Document Type

Article

Publication Date

2003

Publication Citation

51 University of Kansas Law Review 971 (2003)

Abstract

The Internal Revenue Service Restructuring and Reform Act of 1998 directed the IRS to transform itself into an agency focused on "customers." What affect will such a focus on service have on compliance? This article analyzes not only the post-IRS reform statistics on enforced compliance but also considers the more important question of the likely impact of IRS friendliness on so-called "voluntary compliance."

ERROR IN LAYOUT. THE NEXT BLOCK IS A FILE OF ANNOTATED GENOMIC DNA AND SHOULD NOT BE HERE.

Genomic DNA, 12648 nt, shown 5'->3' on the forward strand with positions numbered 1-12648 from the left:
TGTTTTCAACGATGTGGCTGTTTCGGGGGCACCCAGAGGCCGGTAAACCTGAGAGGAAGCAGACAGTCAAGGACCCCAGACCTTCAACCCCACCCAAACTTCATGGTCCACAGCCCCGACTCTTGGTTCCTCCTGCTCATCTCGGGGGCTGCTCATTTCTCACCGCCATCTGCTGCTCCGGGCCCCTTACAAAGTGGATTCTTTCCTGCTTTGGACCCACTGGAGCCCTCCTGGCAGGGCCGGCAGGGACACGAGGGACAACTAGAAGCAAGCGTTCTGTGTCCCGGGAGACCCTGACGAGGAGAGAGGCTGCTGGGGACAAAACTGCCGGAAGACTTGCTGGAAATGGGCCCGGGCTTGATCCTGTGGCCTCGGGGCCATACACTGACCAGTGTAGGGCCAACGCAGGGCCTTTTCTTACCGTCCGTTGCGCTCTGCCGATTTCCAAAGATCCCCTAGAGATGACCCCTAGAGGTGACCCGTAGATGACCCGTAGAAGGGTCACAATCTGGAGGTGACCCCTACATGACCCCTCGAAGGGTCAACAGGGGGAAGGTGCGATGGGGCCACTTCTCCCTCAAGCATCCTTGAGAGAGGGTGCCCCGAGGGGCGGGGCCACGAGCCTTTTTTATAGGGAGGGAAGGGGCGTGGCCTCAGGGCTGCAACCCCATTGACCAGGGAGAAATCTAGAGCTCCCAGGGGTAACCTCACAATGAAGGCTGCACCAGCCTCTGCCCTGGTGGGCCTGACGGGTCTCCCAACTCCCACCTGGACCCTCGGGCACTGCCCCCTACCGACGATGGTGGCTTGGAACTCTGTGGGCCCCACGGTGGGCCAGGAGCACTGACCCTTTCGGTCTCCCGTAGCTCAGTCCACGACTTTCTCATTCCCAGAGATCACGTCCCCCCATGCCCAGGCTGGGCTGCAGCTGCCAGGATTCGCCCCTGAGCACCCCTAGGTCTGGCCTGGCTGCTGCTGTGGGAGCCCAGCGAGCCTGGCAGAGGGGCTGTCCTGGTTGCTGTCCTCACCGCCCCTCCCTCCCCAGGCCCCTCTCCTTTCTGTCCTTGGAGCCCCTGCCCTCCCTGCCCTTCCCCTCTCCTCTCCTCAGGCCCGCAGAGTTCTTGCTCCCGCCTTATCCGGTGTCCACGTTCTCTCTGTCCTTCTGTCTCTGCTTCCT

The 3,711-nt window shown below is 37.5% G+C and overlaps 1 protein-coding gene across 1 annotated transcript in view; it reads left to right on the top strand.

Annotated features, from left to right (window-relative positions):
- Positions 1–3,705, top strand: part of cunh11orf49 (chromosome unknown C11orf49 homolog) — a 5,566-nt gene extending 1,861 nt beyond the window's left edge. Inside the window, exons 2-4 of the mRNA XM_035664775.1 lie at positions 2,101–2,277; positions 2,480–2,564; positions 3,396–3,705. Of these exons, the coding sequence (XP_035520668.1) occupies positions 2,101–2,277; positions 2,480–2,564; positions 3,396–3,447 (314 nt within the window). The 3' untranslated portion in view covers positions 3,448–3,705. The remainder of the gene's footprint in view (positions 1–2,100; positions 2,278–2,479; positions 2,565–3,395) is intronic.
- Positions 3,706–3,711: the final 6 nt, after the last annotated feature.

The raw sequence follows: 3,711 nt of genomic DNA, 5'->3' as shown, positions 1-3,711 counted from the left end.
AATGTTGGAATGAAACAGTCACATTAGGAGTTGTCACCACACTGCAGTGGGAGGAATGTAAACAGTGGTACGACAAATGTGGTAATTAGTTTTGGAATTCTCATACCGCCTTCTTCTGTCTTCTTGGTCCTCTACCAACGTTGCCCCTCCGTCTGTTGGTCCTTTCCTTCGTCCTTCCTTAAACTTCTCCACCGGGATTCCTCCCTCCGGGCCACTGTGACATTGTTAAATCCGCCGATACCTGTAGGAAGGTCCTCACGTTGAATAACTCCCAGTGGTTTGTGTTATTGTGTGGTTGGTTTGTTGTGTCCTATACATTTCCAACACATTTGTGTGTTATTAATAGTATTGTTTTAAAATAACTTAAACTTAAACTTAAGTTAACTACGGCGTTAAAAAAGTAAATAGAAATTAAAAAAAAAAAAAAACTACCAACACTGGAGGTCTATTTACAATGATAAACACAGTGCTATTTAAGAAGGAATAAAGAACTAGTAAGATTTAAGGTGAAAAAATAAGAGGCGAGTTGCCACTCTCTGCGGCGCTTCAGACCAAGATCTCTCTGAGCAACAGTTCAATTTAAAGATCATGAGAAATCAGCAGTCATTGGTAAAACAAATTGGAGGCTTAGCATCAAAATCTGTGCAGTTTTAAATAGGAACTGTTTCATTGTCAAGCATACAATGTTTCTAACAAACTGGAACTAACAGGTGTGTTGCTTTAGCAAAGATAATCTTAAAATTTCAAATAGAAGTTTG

Although some have suggested that a kinder IRS might prompt increased voluntary compliance, this article argues that it likely will not, based on the literature examining the impact on voluntary compliance of tax collector service to taxpayers and the use of a softer tone in correspondence with taxpayers. By contrast, the literature reflects the possibility that the perception of procedural fairness on the part of the IRS might increase compliance. This suggests that the IRS can benefit from treating taxpayers fairly but that it would be unwise for the IRS to focus on service at the expense of enforcement. (A related paper considers the interplay between norms and enforcement in tax compliance.)